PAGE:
GG132 Ltd v Hampson Industries sees the rarely-used remedy of rescission ordered following a share sale by listed company
This post was updated on 6 June 2011; see end of post.
The High Court has ordered that the sale by Hampson Industries plc (Hampson) of the entire issued share capital of a subsidiary (Subco) to GG132 Ltd (the Purchaser) should be rescinded because a fraudulent misrepresentation was made in order to induce the Purchaser to enter into the share purchase agreement (the Agreement).
The remedy of rescission requires that the Agreement be undone. Accordingly, Hampson will have to re-acquire the shares in Subco and reimburse the Purchaser with the original cash consideration of £2.5 million, and will have to make a contribution towards the Purchaser’s legal costs. The Purchaser and its backers are reported also to be seeking damages for the cost of running Subco whilst it was in the Purchaser’s ownership, and for the loss of opportunity of making a different acquisition.
It is rare that rescission is ordered as a remedy in cases involving the sale of an entire company or business. This rarity is because rescission requires that the parties be put back in the positions that they were in before the sale, and this is generally not possible to achieve (because, for example, the business is restructured or merged with another business after the sale). In this case, the fraudulent misrepresentation was discovered almost immediately after completion of the sale, with the result that rescission was possible.
The remedy of rescission is sometimes excluded by the contractual provisions of a share or business purchase agreement, although that exclusion is not effective where there has been fraudulent misrepresentation on which a party relied when entering into the agreement.
Hampson is listed on the main market of the London Stock Exchange. Subco was an automotive parts manufacturing company that was wholly-owned by Hampson. The Purchaser was a company incorporated by private investors for the purposes of the acquisition. The sale of Subco to the Purchaser was completed in June 2010.
The fraudulent misrepresentation
The usual information memorandum describing Subco was prepared and circulated to potential purchasers. The Purchaser’s backers entered into negotiations to buy Subco. Whilst those negotiations were in train, a board director of Hampson (the Director) was told by a major customer of Subco that it was going to terminate its relationship with Subco. The result of that termination would be that Subco would be much less attractive to a potential purchaser. The sales forecasts in the information memorandum would be false and misleading if they did not reflect the customer’s intention to terminate the relationship.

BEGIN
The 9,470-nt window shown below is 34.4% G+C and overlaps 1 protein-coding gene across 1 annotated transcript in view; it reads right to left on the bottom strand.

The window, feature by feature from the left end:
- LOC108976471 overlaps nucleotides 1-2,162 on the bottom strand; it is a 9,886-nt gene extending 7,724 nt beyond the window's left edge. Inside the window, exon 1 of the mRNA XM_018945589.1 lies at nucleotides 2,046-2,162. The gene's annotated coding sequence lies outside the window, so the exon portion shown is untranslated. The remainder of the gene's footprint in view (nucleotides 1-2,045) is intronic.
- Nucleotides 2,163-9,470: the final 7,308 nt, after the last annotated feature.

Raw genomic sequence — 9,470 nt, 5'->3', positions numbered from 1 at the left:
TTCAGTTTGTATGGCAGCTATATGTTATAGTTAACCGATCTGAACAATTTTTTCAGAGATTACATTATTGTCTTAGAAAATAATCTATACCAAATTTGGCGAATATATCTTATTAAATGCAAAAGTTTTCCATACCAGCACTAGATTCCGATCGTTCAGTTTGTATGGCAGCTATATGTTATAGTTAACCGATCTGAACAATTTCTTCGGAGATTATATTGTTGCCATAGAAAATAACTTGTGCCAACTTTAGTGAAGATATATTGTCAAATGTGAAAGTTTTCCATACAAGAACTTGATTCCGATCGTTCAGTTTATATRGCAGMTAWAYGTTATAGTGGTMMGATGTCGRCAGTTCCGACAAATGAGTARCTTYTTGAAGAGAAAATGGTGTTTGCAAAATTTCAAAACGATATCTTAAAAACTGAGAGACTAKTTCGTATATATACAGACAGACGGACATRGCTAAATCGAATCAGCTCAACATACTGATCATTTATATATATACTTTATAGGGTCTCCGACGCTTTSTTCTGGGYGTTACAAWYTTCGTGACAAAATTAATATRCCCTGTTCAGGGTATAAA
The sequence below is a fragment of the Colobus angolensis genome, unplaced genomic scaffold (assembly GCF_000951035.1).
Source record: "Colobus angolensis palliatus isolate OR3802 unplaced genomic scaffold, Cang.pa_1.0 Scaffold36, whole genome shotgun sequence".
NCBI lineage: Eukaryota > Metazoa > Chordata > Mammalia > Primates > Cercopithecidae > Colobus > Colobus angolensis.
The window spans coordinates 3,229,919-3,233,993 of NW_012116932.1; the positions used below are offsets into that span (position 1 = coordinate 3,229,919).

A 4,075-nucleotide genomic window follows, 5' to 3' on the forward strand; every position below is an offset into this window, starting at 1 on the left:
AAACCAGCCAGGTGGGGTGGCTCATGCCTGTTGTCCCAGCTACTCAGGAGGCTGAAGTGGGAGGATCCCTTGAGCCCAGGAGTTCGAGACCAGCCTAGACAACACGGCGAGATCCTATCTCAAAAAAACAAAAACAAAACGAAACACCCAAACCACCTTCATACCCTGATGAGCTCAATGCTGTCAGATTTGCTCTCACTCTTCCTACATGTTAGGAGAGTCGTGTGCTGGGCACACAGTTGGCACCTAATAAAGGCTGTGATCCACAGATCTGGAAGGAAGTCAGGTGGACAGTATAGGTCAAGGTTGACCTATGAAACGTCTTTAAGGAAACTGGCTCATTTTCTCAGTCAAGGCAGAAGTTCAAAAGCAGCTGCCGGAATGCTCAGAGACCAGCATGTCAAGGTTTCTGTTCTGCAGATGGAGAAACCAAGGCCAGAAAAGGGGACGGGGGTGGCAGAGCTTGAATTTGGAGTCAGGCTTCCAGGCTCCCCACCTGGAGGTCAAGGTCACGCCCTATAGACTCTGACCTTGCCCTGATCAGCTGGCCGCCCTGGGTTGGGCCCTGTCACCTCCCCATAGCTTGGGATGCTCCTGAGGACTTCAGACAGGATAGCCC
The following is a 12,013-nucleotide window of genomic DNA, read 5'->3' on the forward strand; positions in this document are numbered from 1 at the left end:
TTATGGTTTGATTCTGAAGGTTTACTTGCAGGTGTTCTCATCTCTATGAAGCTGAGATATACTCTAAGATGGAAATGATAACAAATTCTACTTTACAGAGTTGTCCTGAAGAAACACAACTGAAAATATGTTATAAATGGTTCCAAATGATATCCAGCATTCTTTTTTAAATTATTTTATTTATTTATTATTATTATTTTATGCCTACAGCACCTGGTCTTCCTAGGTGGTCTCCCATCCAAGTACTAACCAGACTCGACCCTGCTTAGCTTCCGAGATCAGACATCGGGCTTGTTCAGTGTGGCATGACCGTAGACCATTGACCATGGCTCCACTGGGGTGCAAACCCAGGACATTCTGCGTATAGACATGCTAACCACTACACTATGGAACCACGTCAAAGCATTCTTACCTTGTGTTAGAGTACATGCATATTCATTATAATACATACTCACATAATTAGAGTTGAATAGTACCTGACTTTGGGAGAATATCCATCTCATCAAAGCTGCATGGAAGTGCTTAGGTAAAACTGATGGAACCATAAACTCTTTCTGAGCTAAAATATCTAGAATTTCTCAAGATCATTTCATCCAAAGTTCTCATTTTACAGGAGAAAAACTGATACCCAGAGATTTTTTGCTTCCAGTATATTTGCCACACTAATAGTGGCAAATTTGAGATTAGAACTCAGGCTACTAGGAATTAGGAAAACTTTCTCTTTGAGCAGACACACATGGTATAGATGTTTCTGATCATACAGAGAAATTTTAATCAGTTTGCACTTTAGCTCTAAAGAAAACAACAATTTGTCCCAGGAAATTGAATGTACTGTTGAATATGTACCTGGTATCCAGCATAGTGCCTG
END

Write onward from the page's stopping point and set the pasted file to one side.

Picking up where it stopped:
The Director did not communicate the customer’s intentions to either Hampson or to the Purchaser. The sale of Subco to the Purchaser was completed. The following day the customer sent an e-mail confirming the termination of its relationship with Subco.
The Director maintained that he had believed that the customer was not intending to terminate its agreement with Subco, but instead was using the threat of termination to negotiate lower prices. The customer’s representatives maintained in court that it had been made clear to the Director from the start that the customer was definitely ending the relationship, and that evidence was preferred by the court. So the Director had known that the sales forecasts given to the Purchaser during the negotiations for the sale of Subco were false and misleading, but had not alerted any party to that fact, and had known that the Purchaser was relying on those forecasts. (The Director left Hampson shortly after the sale of Subco was completed.)
As a result, a fraudulent misrepresentation was made to the Purchaser and rescission of the share purchase agreement was the remedy granted by the court.
Hampson released a trading update on 21 April 2011 which can be read here. In that update, the Chairman states that “we are naturally disappointed and are very surprised at the outcome of this litigation, given the professional advice consistently received by the Board on this matter”. Hampson is considering whether to appeal.
UPDATE 6 June 2011: Following the court’s granting of the remedy of rescission, Hampson and the Purchaser have reached a commercial settlement (Hampson having decided not to appeal), and so the share purchase agreement will not be rescinded. The terms of the settlement can be read in Hampson’s RNS statement of 3 June 2011 here.
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